This three-tiered pattern–a visible world of politics and an underground world of criminality and subversion, the two linked by a security establishment which is partly visible and partly hidden–has survived and become deeply entrenched in the structures of Philippine society. Covert operations have been used to control the labor movement; combined with psy-war techniques they were used brilliantly by Defense Secretary Ramon Magsaysay in defeating the Hukbalahap. Deep penetration agents were used against the Huks and with dramatic success against the New People?s Army, creating suspicions that led to bloody purges of loyal members.

Tragically, these same covert operations led to thousands of cases of torture, “salvaging (summary executions),” enforced disappearances and extrajudicial killings of activists. The Marcos regime used widespread terror to maintain its grip on power, with 3,257 salvaged, “disappeared” or victims of military massacre in 14 years. President Corazon Aquino’s “total war” on the communists and support of vigilantes and poorly trained and disciplined Cafgus had 2,696 such victims in just six years.

Meanwhile the “take” from illegal gambling, kidnapping and the drug trade–carried on often in connivance with corrupt elements in the security forces–continued to fuel political campaigns. This came before the sensational public disclosures of Gov. Luis Singson of President Joseph Estrada’s effort to centralize the profit from jueteng in his own hands, disclosures which led to Edsa 2 and the fall of Estrada.

Most disturbing perhaps are McCoy’s accounts of the Red Scorpion kidnap gang, the Kuratong Baleleng bank-robbing gang and the Abu Sayyaf. All three, it seems, were established under the Aquino regime as elements in covert military action, the first two against the communist underground and the third against the Muslim separatist movement. All three descended into sheer banditry under the Ramos regime. The extra-legal “termination” of members of the first two by agents of Vice President Estrada’s Presidential Anti-Crime Commission led by Panfilo Lacson burnished their images as crime-fighters and helped lift Estrada to the presidency.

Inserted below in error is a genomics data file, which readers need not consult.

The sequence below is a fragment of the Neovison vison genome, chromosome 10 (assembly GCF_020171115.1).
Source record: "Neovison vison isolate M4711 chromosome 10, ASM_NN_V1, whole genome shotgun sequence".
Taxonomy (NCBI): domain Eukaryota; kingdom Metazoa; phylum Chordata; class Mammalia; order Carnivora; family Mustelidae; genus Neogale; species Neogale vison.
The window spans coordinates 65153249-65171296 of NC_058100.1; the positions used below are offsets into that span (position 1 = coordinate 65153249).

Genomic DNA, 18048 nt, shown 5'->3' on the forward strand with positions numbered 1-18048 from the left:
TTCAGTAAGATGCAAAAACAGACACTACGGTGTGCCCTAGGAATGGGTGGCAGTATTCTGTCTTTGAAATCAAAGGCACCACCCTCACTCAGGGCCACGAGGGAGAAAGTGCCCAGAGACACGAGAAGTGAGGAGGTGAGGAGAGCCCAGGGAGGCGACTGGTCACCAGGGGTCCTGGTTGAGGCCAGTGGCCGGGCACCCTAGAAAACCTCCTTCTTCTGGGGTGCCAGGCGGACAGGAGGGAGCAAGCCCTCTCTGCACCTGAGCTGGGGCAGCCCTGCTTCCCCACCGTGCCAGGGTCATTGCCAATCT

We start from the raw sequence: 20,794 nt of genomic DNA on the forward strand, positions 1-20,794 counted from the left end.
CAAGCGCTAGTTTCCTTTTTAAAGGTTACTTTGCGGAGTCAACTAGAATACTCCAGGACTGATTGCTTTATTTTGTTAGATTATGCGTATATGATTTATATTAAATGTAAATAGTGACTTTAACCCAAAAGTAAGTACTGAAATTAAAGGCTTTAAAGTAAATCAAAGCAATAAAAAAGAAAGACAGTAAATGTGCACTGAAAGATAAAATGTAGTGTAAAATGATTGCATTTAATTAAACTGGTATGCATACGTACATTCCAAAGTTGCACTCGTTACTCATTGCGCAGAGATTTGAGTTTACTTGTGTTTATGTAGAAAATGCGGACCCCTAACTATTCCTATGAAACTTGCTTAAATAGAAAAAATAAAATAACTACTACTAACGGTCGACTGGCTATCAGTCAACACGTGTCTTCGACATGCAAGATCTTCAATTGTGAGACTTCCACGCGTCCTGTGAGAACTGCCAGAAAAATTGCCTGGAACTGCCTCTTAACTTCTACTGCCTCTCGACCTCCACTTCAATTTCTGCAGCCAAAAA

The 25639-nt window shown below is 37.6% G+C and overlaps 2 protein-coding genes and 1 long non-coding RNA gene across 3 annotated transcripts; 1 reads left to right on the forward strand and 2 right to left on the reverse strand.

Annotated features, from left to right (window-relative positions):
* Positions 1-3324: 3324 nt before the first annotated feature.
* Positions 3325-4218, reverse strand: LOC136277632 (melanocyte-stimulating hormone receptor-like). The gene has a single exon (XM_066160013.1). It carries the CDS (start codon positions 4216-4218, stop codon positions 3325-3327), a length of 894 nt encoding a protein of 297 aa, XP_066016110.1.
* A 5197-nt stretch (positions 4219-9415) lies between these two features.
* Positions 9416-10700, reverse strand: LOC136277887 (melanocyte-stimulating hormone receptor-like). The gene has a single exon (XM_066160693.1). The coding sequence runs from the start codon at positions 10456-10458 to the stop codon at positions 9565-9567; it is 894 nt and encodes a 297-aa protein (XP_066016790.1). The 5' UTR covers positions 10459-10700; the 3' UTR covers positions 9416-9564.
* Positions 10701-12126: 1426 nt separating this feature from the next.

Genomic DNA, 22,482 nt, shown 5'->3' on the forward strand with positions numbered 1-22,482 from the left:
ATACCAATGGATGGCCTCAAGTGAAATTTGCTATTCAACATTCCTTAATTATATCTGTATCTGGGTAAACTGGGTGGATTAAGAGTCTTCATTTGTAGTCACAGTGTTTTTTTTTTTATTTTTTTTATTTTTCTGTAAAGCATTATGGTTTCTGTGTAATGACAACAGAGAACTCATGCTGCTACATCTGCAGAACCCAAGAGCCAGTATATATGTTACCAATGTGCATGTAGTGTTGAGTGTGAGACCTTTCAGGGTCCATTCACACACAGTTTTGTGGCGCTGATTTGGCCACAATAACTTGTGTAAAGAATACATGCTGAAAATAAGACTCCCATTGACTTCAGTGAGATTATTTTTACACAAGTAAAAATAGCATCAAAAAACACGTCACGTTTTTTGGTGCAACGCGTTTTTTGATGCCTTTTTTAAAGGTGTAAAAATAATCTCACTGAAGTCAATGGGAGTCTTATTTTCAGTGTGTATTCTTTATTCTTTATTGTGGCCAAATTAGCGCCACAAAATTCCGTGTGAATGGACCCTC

The story of corruption, clandestine operations and scandal reached a crescendo under President Gloria Macapagal-Arroyo: the “Hello, Garci” tapes, the fertilizer scam, the ZTE case, her links to reputed jueteng king Rodolfo Pineda. Her allies engaged in a bitter duel with Panfilo Lacson (whose funding reportedly proceeded from the drug trade) finally trumping the latter’s privilege speeches with the revival of the Dacer-Corbito murder case.

Where the story will lead with the new administration remains to be seen. Perhaps McCoy’s most disturbing reflection, however, is that this is not just a story of individual “bad guys.” The three-tiered structure has functioned to preserve the power and interests of an entrenched oligarchy against an increasingly alienated and resentful lower class. President Benigno Aquino III, in other words, is faced by massive structural evil, with roots very deep in Philippine history.